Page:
Category Archives: Personal Observations

Rut Monster

Many years ago when my friend and long-time hunting partner, Rick LaJeunesse, was with me, I shot a 9-point buck on public land. That deer was in rut at the time. I knew because of his neck size. Now there’s another Rut Monster to tell stories about.

Rick has unfortunately gone to the bigger hunting ground and I no longer hunt in our old stomping grounds…except for when I want to stay close to home. The new location is a two-hour drive to a wilderness area of northern Wisconsin. It’s private property that we’ve been cultivating to provide areas where deer are likely to visit.

We’ve put trail cameras out in several locations on the 40-acre parcel. They’re checked when we get a chance and most show does wandering by but we have captured a wolf and several bears on the cameras. Some bucks, too, but none like the one we’re now calling the Rut Monster (below).

Crocker Hills Grandpa
At 11L10 a.m. on November 6th, this bad boy posed for the camera to show off his prowess.

This monster was captured during daylight, which is one sign that it was during the rut. Another indication is the size of his neck…distended to almost double its normal size. As far as we know, he’s still roaming the north woods. We’re anxious to see what his offspring will look like!

Standard Transmissions

First, allow a definition. Standard transmissions enable a driver to shift gears in a vehicle by depressing a clutch before changing from one gear to the next. This is in opposition to the standard in most vehicles on the road today: Automatic transmissions. Avoid confusing “standard issue” automatic transmissions with standard or manual transmissions. I know, we can’t call it a manual transmission because it implies only males can operate them. Malarkey!

It is my firm belief that driver education vehicles should only be equipped with manually shifted standard transmissions. Anyone learning with a manual transmission should be able to drive anything.

The tricky part was going from low to high range. You had to coordinate pulling up the low/high lever on the gear shift correctly as you changed during clutch depression. Many times, double clutching was required to properly engage gears. Going down from sixth to fifth was also a slowing down challenge.

Gear Shift Pattern
N is neutral with R signifying reverse.

I learned to drive a farm tractor when I was 12 years old. Knowing how to drive a standard enabled me to get a job driving flat bed trucks for a lumber yard when I earned my driver’s license at 16. The trucks were 10-speeds (not counting reverse or neutral) requiring you to start in first gear, low range, and work your way up to fifth gear, then shift to high range and work your way up from 6th to 10th gear to increase speed.

Technical stuff, I know, but learning to drive with a standard transmission teaches you how to keep proper distances from vehicles in front of you, especially on hills, and how to ensure you have enough room to slow down and avoid collisions. The coordination to stop involves clutch, shifting to neutral to disengage gears, and braking; all requiring conscious thought. Most passenger vehicles with standard transmissions only have five speeds and the shift pattern is tight compared to a larger truck’s gear shift. There’s also a reverse gear set slightly apart from the shift pattern to avoid accidentally shifting into reverse; that’s hard on the transmission.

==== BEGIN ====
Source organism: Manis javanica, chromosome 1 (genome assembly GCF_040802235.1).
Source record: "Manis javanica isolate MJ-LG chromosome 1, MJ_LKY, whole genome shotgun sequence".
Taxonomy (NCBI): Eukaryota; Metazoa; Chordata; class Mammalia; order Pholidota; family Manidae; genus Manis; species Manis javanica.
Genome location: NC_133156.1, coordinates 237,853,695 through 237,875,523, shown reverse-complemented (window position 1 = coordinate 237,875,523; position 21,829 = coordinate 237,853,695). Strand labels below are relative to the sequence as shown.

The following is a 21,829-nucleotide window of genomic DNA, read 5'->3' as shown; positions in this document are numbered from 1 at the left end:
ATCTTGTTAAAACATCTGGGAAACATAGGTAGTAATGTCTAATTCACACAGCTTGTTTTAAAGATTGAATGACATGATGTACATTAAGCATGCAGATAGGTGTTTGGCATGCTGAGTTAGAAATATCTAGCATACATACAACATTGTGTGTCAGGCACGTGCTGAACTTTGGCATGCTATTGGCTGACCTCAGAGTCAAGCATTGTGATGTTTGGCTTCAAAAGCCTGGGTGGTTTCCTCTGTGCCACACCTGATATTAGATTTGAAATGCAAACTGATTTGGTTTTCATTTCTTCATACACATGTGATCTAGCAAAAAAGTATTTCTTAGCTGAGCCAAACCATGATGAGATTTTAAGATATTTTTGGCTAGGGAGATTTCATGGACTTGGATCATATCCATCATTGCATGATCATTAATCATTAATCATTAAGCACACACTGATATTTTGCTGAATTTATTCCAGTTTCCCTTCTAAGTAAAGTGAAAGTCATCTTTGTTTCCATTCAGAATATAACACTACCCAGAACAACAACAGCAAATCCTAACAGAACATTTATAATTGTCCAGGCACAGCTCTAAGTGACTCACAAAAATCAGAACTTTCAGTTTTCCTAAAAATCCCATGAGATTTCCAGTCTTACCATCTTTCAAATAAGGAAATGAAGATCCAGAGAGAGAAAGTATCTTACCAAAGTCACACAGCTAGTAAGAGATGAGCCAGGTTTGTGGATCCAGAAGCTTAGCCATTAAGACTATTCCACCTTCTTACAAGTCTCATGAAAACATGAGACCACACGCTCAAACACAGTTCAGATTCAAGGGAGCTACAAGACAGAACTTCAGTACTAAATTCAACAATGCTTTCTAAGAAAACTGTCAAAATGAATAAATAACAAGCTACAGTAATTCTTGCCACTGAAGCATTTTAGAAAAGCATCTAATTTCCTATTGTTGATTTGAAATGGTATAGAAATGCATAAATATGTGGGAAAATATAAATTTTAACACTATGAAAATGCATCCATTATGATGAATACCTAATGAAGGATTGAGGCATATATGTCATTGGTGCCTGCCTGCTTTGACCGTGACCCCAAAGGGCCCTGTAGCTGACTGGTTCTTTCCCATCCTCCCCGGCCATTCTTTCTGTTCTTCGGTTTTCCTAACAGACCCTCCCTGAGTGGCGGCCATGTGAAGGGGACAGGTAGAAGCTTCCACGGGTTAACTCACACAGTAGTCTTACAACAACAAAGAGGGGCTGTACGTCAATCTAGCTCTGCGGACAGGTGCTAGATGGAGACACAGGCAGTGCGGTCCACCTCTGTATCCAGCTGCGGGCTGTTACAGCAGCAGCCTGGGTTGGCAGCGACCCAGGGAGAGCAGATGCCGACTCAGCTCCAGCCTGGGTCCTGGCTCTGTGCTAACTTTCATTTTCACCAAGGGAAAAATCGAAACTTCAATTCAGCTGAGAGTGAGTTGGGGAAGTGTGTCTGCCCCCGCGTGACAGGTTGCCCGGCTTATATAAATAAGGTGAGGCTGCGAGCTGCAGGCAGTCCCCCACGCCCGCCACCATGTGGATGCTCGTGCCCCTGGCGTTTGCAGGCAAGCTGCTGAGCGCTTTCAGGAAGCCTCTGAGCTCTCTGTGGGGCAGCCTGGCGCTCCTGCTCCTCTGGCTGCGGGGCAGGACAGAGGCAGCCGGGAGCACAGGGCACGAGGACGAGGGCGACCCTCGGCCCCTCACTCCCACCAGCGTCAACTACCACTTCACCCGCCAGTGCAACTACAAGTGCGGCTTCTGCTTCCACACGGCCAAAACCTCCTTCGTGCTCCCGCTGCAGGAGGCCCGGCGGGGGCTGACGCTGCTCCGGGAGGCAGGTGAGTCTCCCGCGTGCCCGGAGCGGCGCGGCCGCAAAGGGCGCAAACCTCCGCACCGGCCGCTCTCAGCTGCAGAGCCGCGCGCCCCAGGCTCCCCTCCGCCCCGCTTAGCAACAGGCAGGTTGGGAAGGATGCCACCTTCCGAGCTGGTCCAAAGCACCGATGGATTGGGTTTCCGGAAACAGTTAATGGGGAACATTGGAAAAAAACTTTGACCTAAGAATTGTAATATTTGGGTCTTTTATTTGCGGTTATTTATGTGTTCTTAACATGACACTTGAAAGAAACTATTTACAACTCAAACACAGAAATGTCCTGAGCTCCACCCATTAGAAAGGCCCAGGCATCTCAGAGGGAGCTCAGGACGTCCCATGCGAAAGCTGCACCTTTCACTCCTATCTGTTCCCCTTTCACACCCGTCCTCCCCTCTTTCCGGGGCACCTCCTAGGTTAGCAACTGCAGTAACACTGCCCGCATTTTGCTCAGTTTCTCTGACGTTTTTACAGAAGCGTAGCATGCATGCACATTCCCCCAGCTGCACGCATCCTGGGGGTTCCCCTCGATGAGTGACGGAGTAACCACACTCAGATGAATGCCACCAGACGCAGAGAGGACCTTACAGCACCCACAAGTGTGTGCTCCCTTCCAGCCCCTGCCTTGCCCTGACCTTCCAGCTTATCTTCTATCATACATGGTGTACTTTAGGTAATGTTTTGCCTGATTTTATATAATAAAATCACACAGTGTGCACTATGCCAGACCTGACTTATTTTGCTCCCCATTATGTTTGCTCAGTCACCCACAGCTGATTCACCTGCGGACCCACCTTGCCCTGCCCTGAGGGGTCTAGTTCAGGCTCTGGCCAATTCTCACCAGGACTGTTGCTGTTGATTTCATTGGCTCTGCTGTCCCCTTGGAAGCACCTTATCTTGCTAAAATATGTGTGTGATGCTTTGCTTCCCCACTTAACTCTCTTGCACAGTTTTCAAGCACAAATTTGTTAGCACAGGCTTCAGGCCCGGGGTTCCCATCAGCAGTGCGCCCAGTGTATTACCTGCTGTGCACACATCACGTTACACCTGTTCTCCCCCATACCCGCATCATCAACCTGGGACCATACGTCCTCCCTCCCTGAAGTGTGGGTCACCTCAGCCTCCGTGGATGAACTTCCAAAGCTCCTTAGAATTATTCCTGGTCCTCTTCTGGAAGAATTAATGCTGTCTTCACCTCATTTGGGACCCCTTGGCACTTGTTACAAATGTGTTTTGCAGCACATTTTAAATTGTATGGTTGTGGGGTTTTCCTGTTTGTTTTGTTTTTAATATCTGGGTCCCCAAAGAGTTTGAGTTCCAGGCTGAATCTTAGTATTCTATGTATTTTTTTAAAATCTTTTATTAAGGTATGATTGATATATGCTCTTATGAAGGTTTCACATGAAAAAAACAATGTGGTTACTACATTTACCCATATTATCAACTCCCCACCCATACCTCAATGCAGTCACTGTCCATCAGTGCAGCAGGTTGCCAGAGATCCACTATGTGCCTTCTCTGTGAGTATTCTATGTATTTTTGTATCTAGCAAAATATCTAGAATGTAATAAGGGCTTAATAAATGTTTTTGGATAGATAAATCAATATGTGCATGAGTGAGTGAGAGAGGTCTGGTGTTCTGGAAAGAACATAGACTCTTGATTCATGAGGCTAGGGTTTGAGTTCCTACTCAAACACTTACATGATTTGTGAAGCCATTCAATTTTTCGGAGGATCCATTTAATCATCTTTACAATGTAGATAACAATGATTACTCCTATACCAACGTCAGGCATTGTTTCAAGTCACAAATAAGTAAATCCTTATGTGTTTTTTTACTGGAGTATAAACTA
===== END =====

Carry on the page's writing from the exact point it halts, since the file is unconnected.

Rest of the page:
Learning to drive with a standard transmission usually involves the grinding of a few gears as you get the hang of the pattern, clutch smoothness, and shift requirements. Try it sometime; some place safe.

The Reluctant Daughter

Rafters enjoying a river floatStopping by a small grocery/convenience store/gas station/bar and restaurant on my way to deer camp, I had to yield to a young woman carrying 12-packs of beer to the cooler. She didn’t look happy about her assignment. I guessed her to be the owner’s reluctant daughter. Her age had to be 15 or 16; old enough to want to enjoy the summer although not old enough to borrow the car and get away.

Not that getting away is easy in a small village near a popular rafting river when your parents’ business involves supplying snacks and beverages for the rafting enthusiasts. Not easy when the nearest larger community, defined as having a fast food restaurant, is more than 30 miles away. And certainly not easy when there are few young men around to serve as boyfriends, or girlfriends to hang out with, either.

She seemed reluctant.

Dressed in shorts and a nice top, she had the look of a worker who wished she was doing something—anything—else. Mom was behind the counter, selling licenses to customers, ringing up  purchases, and explaining about the bathroom and when the van left for the tubing run. The daughter (I assumed the two were related because of their similar appearances), acted as if she had no choice in the matter.

It was Saturday. The weather was ideal for tubing down the river. The store was busy. The bar and restaurant were busy, too, so it was “all hands on deck”. Every available person was needed to help take care of customers and bring in the cash. After all, it is the family business!

I’m sure she got paid for sacrificing her Saturday, but that had little bearing on her reluctance to do any more than she had to…much less interact with the customers with a friendly smile and cheerful disposition.